I suspect you’re equally excited to begin this fresh new year. I'm quite thankful that those I'm closest to haven't been too adversely affected by the pandemic and were able to spend some of last year exploring new hobbies and knocking out house projects. As a writer, I’m naturally introverted, and many of my favorite pastimes like hiking, gardening, and cooking were there to fall back on when I needed solace from the weighty news rocking the world in so many different ways. So, too, were the stories I was working on.
Last spring, as I completed revisions on Summer by the River (releasing March 2), I was immersed in the fictional world set in a midwestern tea garden in the historic town of Galena, Illinois. In addition to taking twenty-five-year-old Josie Waterhill, the lead character, through her journey as she makes peace with her past and learns to embrace the life she’s created for herself, my thoughts were filled with Galena history, calming tea blends, mouth-watering quiche, and dense, salty scones that helped make the story’s setting come to life. It probably goes without saying I found it necessary to bake my share of quiches and scones while writing this book. As a happy consequence, I have a few favorite new recipes. If you like to bake, be sure to sign up for my newsletter as I’ll be sharing some of the ones mentioned in the book as we near the March 2nd release date.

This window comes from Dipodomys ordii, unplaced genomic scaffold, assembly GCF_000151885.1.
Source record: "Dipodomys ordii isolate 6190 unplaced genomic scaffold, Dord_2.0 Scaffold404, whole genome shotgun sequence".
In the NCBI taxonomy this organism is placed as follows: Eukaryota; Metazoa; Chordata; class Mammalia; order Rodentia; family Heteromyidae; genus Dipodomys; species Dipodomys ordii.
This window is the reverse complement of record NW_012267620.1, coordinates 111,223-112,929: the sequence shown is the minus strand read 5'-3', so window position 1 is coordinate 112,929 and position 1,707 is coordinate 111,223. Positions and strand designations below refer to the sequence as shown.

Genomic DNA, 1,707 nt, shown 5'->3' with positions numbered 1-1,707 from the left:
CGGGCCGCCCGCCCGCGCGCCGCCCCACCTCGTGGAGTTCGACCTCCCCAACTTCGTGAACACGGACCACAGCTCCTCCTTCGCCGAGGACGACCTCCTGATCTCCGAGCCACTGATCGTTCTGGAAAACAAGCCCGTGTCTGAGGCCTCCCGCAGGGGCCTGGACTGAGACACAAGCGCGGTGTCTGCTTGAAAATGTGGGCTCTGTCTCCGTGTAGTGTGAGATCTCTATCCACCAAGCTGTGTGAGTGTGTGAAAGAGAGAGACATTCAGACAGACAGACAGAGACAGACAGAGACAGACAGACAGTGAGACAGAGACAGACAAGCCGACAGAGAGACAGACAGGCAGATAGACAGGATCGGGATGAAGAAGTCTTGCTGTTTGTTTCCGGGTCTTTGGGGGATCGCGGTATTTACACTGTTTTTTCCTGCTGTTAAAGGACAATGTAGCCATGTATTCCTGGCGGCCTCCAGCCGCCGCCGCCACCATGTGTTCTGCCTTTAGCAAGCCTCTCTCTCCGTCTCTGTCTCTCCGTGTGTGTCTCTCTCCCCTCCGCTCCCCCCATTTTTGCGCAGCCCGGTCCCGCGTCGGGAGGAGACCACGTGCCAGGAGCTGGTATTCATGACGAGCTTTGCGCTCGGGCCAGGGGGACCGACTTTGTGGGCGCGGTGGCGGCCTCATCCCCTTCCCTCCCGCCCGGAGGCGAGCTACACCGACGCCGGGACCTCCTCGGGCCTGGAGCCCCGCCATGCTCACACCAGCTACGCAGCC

If you’ve never been, Galena is a quaint midwestern town tucked into the hillsides and bluffs along the Galena River. I highly recommend adding it to your list of places to visit as it becomes time to make travel plans again. One thing I love about Galena is that eighty-five percent of the buildings are on the historic register. You’re surrounded by Victorian mansions, cobblestone streets, and old red brick shops, restaurants, and homes.
While walking through the town, it was if I was stepping back into history. Swept away as I was, I was inspired to work a bit of fictional Galena history into Summer by the River. Carter O’Brien, a freelance journalist from New York, arrives in Galena in hopes of learning the reason behind his grandfather’s disappearance in the town in 1940. While researching an unsolved murder which occurred that same year, he’s directed to speak with Myra Moore, the elderly owner of the tea garden where Josie works. Once there, not only does he unearth some unexpected history, but he also falls quite heavily for Josie, and an unlikely chain of events ensue.
I hope you love this story as much as I do. I’m pleased to share that Main Street Books (a charming independent bookstore in St. Charles, Missouri, another historic town I adore) is taking orders for signed copies now through February 20th.